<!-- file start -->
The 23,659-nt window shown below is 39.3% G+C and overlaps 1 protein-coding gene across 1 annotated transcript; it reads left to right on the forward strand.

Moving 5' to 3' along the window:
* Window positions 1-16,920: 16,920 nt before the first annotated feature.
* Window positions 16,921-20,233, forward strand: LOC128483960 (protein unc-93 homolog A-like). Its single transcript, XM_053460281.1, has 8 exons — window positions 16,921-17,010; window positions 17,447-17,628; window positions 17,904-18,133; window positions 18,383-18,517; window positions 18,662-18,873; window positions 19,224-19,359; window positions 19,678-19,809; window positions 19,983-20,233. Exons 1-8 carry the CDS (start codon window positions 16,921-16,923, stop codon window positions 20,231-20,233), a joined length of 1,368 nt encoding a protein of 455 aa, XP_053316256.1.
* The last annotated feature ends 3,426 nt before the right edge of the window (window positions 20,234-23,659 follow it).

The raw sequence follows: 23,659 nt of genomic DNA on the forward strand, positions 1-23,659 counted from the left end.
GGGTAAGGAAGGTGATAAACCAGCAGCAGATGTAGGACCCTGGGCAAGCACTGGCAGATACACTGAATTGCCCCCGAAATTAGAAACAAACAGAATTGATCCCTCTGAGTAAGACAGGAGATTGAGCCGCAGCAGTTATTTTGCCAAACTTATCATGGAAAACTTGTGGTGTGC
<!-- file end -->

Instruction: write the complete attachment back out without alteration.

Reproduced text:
The 23,659-nt window shown below is 39.3% G+C and overlaps 1 protein-coding gene across 1 annotated transcript; it reads left to right on the forward strand.

Moving 5' to 3' along the window:
* Window positions 1-16,920: 16,920 nt before the first annotated feature.
* Window positions 16,921-20,233, forward strand: LOC128483960 (protein unc-93 homolog A-like). Its single transcript, XM_053460281.1, has 8 exons — window positions 16,921-17,010; window positions 17,447-17,628; window positions 17,904-18,133; window positions 18,383-18,517; window positions 18,662-18,873; window positions 19,224-19,359; window positions 19,678-19,809; window positions 19,983-20,233. Exons 1-8 carry the CDS (start codon window positions 16,921-16,923, stop codon window positions 20,231-20,233), a joined length of 1,368 nt encoding a protein of 455 aa, XP_053316256.1.
* The last annotated feature ends 3,426 nt before the right edge of the window (window positions 20,234-23,659 follow it).

The raw sequence follows: 23,659 nt of genomic DNA on the forward strand, positions 1-23,659 counted from the left end.
GGGTAAGGAAGGTGATAAACCAGCAGCAGATGTAGGACCCTGGGCAAGCACTGGCAGATACACTGAATTGCCCCCGAAATTAGAAACAAACAGAATTGATCCCTCTGAGTAAGACAGGAGATTGAGCCGCAGCAGTTATTTTGCCAAACTTATCATGGAAAACTTGTGGTGTGC